By Kristen Mayne
If you’re thinking about trying therapy, you may have noticed there are many different kinds. To learn about some common types of therapy and who they can help, we spoke to Dr. Deanndra Pimentel. Dr. Pimentel is a registered psychologist and manager of psychological treatment services at Back in Motion.
5 types of therapy
Cognitive Behavioral Therapy (CBT)
CBT is a short-term approach to therapy that is problem-focused and goal-oriented, says Dr. Pimentel. “It teaches clients techniques to identify, question and change their unhelpful thoughts, attitudes and beliefs. This is done through the use of collaborative goal setting and homework or exercises between treatment sessions”
CBT is the gold standard treatment for anxiety and depression disorders, says Pimentel. However, therapists can tailor it for use with other types of problems such as bipolar disorder and eating disorders.
Dialectical Behavioral Therapy (DBT)
“DBT is another treatment modality based on Cognitive Behavioral Therapy. It comes from the idea that bringing together opposite strategies produces better results,” says Dr. Pimentel. For example, maybe you need to accept that your feelings about a bad experience are valid. But at the same time, you need to make changes to manage those feelings and move on. This evidence-based therapy helps people develop healthy ways to deal with stress, regulate their emotions and improve relationships.
“DBT was initially created to treat suicidal behaviour and borderline personality disorder,” says Dr. Pimentel. “But it can also treat people that have a hard time regulating emotions. It can also help people who engage in impulsive behaviors. This includes depression, eating disorder and substance use disorder.”
Standard DBT has four parts, says Dr. Pimentel:
- individual therapy
- group therapy
- phone crisis support (if needed)
- the DBT consultation team – this can include therapists and case managers
“Standard DBT is typically accessed in a community setting such as a hospital or community care centre. However, therapists may use some of the tools from DBT in their practices.”
Mindfulness-based cognitive therapy (MB-CBT)
Dr. Pimentel says MB-CBT is group therapy to treat mood disorders and prevent mood relapse. It helps reduce depression, anxiety and stress by teaching you how to focus on the present. "It focuses on preventing negative thinking spirals,” she says.
Dr. Pimentel says MB-CBT is good for acute or chronic depression or anxiety. She says therapists often deliver this therapy in a group setting. But many bring mindfulness-based techniques into their practices to use alongside other therapies.
Eye movement desensitization and reprocessing therapy (EMDR)
EMDR is a fairly new type of therapy. It was created to help with distress from traumatic memories, says Dr. Pimentel. “The theory behind EMDR is that distressing experiences can sometimes be stored improperly in our memory and they need to be processed in order reduce distress.”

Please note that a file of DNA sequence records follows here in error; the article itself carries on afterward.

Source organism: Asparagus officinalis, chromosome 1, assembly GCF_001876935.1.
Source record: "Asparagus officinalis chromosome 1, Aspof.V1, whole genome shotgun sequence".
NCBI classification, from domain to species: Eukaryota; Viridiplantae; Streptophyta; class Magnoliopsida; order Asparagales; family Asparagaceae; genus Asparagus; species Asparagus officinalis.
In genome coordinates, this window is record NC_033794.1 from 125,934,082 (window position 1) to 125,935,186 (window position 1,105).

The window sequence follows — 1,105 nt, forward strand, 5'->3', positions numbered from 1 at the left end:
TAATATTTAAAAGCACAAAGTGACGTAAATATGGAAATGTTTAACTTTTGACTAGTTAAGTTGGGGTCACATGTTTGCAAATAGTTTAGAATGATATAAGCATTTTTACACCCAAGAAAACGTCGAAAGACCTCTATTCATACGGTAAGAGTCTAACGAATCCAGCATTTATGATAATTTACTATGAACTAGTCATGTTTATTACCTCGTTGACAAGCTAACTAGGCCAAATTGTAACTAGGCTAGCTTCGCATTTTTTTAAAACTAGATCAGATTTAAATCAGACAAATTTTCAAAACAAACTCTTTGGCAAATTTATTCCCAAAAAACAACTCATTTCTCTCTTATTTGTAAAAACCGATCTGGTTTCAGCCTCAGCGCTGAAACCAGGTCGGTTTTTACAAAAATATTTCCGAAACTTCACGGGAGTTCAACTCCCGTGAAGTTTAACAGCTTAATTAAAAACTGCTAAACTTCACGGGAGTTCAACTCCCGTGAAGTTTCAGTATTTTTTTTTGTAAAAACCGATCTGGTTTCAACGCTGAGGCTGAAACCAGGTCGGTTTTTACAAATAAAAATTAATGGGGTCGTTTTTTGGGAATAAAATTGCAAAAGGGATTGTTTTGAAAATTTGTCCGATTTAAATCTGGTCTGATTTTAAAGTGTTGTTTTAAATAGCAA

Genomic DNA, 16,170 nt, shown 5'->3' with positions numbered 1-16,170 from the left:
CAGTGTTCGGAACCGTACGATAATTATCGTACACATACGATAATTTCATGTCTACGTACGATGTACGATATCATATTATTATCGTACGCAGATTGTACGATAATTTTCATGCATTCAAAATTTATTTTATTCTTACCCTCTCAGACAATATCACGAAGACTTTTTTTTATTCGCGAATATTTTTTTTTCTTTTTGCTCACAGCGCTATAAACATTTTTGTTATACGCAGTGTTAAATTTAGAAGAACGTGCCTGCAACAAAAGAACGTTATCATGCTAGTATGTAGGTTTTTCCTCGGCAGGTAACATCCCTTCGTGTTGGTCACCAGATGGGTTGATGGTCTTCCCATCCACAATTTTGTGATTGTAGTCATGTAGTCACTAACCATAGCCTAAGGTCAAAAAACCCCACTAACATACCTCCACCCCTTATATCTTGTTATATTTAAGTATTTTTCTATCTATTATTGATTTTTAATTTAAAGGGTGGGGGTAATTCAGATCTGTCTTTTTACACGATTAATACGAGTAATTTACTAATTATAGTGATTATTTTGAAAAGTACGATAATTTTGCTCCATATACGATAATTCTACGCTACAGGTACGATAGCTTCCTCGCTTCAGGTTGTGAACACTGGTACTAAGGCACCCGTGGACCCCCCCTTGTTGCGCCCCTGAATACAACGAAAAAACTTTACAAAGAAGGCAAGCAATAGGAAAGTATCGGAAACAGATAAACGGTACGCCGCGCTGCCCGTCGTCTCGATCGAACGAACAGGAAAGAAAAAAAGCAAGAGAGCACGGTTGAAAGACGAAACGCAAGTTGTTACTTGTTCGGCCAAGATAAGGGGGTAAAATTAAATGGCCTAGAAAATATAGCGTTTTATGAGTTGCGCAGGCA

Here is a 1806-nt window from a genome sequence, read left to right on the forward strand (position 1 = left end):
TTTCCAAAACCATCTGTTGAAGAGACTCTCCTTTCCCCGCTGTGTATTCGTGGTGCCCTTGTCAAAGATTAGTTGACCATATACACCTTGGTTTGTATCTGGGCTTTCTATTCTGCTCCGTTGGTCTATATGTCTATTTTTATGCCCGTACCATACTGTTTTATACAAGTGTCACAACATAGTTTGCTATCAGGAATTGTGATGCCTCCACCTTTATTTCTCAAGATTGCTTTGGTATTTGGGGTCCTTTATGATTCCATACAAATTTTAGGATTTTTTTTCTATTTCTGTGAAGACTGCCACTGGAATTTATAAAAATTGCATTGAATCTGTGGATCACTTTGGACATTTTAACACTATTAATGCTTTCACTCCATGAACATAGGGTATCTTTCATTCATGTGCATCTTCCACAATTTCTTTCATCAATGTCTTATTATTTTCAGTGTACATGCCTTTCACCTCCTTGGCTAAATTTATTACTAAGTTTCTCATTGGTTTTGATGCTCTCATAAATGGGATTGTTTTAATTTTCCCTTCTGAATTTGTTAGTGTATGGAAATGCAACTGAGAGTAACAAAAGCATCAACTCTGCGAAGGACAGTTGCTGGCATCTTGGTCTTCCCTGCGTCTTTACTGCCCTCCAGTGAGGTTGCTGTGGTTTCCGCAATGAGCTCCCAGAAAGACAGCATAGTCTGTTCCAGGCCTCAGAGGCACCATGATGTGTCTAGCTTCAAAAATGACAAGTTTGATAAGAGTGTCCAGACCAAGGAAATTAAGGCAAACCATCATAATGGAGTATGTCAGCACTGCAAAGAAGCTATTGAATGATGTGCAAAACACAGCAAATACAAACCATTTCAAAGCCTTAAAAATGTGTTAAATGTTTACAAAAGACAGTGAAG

During therapy, the therapist leads their client in a set of eye movements from side to side. This occurs while the client is recalling their memory, says Dr. Pimentel. “This helps to process traumatic memories and reduce distress.”
Research has shown that EMDR is effective at treating PTSD and acute stress disorder, says Dr. Pimentel.
Acceptance and commitment therapy (ACT)
ACT uses acceptance and mindfulness-based strategies combined with behaviour change strategies to increase psychological flexibility, says Dr. Pimentel. “That’s our ability to deal flexibly with situations as they arise in a more healthy way.”
“Through different exercises, clients learn to deal with thoughts, feelings and physical sensations in a without using avoidance. It helps clients create a more rich and meaningful life through reducing control over thoughts, feelings and sensations.”
Dr. Pimentel says ACT may be a good choice for addressing:
- substance abuse disorder
- medical disorders, like chronic pain
ACT can also be a good alternative to CBT, says Pimentel. “Perhaps CBT didn’t resonate with a client. ACT could then be a good option as it assists clients in viewing their thoughts and feelings from a new perspective. It focuses on reducing their attempts to control them.”
How to find the right therapist
Dr. Pimentel says that while the type of therapy you get is important, two other factors are even more important:
- Evidence-based treatment. “Make sure your therapist is using an evidence-based treatment approach for your particular diagnosis or symptoms. When you get started with a new therapist, ask them what they think your symptoms demonstrate. And what evidence-based treatment is best for your symptom presentation.”
- A good rapport with your therapist. “Research shows that what’s more important than the modality is having a good, solid rapport or fit with your therapist. Having mutual trust in this relationship is important.”
When starting with a therapist, Dr. Pimentel says it’s also important ask what their treatment plan is and how long it’s going to take. This includes proposed goals and methods of therapy.